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FOLEY CRASH WAS SECOND IN 20 MONTHS

img_5763120109The sheared stump of the utility pole struck by Foley’s car on East River Road was still there Monday, more than a week after the accident.

By DUSTIN RACIOPPI

[EDITOR’S NOTE: See update below]

Former Fair Haven Fire Chief Shaun Foley had an accident in his fire department vehicle 20 months before a second wreck prompted charges that led to his resignation last week, police records confirm.

A report on the March 16, 2008, accident, which occurred on Ridge Road near Kemp Avenue in Fair Haven, says no test for alcohol was given to Foley.

Foley faces a charge of drunken driving in the more recent incident, which occurred November 22 in Rumson. In that case, police allege that Foley crashed his fire chief’s vehicle into a telephone pole on East River Road shortly before 6p, fled the scene on foot and, after being located a mile away on the Oceanic Bridge, and jumped about 30 feet into the Navesink River, prompting a massive rescue effort. He was uninjured.

In the earlier accident, Foley also smacked a utility pole, according to records obtained by redbankgreen.

The police report, completed by Patrolman Jeffrey Jarvis, says Foley told police he was eastbound on Ridge Road at about 3p that Sunday when “he swerved to avoid hitting another vehicle, striking a utility pole.”

Jarvis said he “observed some scrapes on Shaun’s face,” but that Foley declined medical attention.

In a handwritten statement given to police three days later, Foley said wet road conditions caused him to skid into the pole after he swerved to avoid a blue Jeep Wrangler that had pulled into his path. Foley also wrote that it was he who called the police to report the accident.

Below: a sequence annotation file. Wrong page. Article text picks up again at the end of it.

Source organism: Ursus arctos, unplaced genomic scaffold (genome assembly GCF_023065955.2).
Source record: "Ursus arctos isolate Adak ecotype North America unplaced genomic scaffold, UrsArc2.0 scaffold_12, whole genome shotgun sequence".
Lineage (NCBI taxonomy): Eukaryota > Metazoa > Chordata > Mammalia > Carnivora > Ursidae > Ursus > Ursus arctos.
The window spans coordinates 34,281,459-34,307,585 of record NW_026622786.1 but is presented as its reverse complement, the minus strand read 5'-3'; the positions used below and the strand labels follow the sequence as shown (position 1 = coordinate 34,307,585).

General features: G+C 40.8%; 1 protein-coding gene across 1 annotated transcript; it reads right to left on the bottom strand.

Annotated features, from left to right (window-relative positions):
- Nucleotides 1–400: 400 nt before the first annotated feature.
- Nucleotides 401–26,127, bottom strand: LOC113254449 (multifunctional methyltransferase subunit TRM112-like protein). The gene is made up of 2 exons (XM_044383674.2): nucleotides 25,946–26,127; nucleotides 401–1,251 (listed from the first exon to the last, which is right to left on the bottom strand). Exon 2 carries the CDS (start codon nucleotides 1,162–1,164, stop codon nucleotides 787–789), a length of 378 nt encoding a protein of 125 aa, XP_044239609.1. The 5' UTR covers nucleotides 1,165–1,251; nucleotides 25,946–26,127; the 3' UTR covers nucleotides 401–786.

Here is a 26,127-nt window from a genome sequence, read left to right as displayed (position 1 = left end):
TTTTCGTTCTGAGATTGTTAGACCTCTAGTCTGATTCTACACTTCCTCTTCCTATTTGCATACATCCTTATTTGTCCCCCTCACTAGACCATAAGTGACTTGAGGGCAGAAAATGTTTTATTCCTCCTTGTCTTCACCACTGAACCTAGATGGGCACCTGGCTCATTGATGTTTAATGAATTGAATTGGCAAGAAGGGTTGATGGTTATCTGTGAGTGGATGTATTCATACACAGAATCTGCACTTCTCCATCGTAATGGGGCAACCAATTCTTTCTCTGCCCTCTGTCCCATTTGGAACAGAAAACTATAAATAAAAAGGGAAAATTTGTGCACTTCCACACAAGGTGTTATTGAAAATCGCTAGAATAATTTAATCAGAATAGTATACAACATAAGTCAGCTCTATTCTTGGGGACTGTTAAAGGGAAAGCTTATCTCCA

Foley was deputy fire chief at the time. He became chief on January 1, 2009.

[UPDATE: Fair Haven Police Chief Darryl Breckenridge, who was not previously available for comment, tells redbankgreen that he relies on the judgment and integrity of his officers to determine if and when to call for alcohol or drug tests of motorists.

The only way to determine if preferential treatment has been given is “if you had a third-party witness who said the driver was staggering, or some evidence” indicating a driver should have been tested, he said. “Otherwise, you have to go on the officer’s experience and word.”]

Though the volunteer fire department purchases its vehicles, they are insured under coverage obtained by the borough, according to Councilman Chris Rinn. But he said the Fair Haven borough council at this point does not have a role in the Foley matter.

“I know there’s been a lot of talk and speculation, but let’s let this play out in the legal system,” he told redbankgreen. “This is a (Rumson) police matter.”

Foley resigned as chief of the volunteer department last week. He also quit his job with the Rumson Police Department, where he worked as a dispatcher and part-time police officer.

Foley’s attorney, Mitchell Ansell, tells redbankgreen that the DWI case will be moved from Rumson municipal court to avoid conflicts of interest, though no replacement venue has yet been chosen by court officials and no date for a trial has been set.

An initial appearance by Foley to answer the charges in Rumson on December 9 has been waived, as is customary when a defendant retains an attorney, Ansell said.

Ansell said that no Breathalyzer test was given to Foley, but he did not yet know if authorities had obtained a blood sample from his client.

Ansell declined to discuss Foley’s actions on November 22 or his present circumstances.

Rinn said the Foley matter “is an isolated incident not representative of the fire department or our emergency services, which have a longstanding reputation for excellence.”

Here’s the full report (click to enlarge):

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